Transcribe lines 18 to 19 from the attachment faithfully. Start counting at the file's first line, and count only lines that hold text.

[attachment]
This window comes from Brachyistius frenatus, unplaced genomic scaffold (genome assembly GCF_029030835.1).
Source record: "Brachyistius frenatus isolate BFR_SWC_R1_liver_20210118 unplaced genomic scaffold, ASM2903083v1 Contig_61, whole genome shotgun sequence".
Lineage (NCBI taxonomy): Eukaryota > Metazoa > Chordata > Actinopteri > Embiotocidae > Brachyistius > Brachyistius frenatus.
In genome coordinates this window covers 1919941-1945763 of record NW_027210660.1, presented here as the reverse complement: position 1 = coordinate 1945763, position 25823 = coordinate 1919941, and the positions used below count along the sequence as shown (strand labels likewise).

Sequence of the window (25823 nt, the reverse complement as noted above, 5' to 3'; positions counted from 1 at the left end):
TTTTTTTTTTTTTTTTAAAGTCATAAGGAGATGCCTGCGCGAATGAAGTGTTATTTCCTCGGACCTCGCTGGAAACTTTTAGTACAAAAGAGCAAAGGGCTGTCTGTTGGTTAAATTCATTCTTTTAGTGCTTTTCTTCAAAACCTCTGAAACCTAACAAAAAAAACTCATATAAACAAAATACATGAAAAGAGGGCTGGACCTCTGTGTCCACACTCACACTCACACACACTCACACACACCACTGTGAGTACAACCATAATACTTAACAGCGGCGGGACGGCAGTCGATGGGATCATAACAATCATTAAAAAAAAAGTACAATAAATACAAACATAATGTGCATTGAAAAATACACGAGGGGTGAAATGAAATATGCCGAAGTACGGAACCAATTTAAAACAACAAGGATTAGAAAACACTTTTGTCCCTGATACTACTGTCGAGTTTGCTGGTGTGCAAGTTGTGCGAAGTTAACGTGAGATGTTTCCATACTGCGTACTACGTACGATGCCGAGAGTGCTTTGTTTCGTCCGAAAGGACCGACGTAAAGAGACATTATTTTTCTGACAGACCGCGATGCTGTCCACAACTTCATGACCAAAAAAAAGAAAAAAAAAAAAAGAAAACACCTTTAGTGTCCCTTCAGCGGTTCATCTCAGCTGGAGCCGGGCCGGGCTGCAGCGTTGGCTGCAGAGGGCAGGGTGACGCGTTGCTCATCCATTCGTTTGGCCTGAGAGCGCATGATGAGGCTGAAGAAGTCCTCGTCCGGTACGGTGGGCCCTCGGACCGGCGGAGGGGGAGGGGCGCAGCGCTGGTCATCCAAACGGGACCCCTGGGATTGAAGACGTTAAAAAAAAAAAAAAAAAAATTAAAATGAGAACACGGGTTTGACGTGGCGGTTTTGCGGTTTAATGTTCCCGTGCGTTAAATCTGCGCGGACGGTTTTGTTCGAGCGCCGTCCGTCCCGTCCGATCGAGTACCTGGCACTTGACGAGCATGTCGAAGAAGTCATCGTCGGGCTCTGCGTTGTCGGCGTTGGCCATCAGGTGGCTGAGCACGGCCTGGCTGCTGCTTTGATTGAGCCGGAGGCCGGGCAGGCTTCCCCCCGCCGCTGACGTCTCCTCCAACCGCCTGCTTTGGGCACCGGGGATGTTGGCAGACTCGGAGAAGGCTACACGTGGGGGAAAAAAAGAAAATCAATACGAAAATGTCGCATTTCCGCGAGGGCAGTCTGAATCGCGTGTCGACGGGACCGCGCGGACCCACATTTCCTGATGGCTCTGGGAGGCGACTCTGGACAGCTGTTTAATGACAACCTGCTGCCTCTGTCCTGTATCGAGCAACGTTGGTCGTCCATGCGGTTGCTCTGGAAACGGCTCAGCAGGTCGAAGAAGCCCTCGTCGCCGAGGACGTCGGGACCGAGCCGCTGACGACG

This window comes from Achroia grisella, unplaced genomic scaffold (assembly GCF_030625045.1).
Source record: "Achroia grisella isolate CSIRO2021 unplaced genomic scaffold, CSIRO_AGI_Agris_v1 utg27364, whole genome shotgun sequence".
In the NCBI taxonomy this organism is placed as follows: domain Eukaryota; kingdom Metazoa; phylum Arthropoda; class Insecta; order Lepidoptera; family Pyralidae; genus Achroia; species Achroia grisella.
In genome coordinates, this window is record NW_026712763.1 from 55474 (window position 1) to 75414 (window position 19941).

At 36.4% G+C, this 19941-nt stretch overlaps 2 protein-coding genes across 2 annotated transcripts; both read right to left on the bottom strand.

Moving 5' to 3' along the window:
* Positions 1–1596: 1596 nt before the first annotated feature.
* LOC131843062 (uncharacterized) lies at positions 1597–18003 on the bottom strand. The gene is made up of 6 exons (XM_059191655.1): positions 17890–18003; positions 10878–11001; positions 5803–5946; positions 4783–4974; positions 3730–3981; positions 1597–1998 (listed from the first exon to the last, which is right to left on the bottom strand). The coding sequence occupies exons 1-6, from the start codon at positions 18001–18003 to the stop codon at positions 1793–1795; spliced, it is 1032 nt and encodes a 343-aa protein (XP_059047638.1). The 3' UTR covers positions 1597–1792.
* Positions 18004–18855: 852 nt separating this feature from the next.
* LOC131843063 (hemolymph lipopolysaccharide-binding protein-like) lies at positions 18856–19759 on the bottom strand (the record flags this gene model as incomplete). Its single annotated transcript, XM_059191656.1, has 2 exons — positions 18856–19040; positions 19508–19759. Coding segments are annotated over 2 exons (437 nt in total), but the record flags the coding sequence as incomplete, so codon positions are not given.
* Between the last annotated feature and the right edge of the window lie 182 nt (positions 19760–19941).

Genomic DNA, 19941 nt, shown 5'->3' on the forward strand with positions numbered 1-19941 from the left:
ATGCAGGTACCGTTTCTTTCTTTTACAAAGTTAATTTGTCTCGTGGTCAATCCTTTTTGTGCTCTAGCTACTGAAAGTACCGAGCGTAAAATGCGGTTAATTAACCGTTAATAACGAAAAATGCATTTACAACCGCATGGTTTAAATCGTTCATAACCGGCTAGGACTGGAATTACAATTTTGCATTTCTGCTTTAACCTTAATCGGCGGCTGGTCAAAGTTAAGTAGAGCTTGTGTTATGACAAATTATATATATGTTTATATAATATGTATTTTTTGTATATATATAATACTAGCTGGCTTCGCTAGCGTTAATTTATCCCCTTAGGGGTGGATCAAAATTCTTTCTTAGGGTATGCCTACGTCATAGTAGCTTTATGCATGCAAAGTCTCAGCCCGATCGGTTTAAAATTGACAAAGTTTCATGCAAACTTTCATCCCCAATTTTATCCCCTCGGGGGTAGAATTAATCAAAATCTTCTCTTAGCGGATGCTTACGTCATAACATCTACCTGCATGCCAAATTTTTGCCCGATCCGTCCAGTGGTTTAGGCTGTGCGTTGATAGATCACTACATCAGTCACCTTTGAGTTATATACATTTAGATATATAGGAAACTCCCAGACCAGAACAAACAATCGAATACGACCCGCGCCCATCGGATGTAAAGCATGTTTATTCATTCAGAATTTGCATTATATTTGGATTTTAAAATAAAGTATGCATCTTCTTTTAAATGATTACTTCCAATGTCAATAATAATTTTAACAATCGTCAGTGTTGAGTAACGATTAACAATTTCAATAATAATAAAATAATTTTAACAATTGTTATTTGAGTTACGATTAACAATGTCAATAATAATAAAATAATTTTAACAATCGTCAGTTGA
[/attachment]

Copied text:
Genomic DNA, 19941 nt, shown 5'->3' on the forward strand with positions numbered 1-19941 from the left:
ATGCAGGTACCGTTTCTTTCTTTTACAAAGTTAATTTGTCTCGTGGTCAATCCTTTTTGTGCTCTAGCTACTGAAAGTACCGAGCGTAAAATGCGGTTAATTAACCGTTAATAACGAAAAATGCATTTACAACCGCATGGTTTAAATCGTTCATAACCGGCTAGGACTGGAATTACAATTTTGCATTTCTGCTTTAACCTTAATCGGCGGCTGGTCAAAGTTAAGTAGAGCTTGTGTTATGACAAATTATATATATGTTTATATAATATGTATTTTTTGTATATATATAATACTAGCTGGCTTCGCTAGCGTTAATTTATCCCCTTAGGGGTGGATCAAAATTCTTTCTTAGGGTATGCCTACGTCATAGTAGCTTTATGCATGCAAAGTCTCAGCCCGATCGGTTTAAAATTGACAAAGTTTCATGCAAACTTTCATCCCCAATTTTATCCCCTCGGGGGTAGAATTAATCAAAATCTTCTCTTAGCGGATGCTTACGTCATAACATCTACCTGCATGCCAAATTTTTGCCCGATCCGTCCAGTGGTTTAGGCTGTGCGTTGATAGATCACTACATCAGTCACCTTTGAGTTATATACATTTAGATATATAGGAAACTCCCAGACCAGAACAAACAATCGAATACGACCCGCGCCCATCGGATGTAAAGCATGTTTATTCATTCAGAATTTGCATTATATTTGGATTTTAAAATAAAGTATGCATCTTCTTTTAAATGATTACTTCCAATGTCAATAATAATTTTAACAATCGTCAGTGTTGAGTAACGATTAACAATTTCAATAATAATAAAATAATTTTAACAATTGTTATTTGAGTTACGATTAACAATGTCAATAATAATAAAATAATTTTAACAATCGTCAGTTGA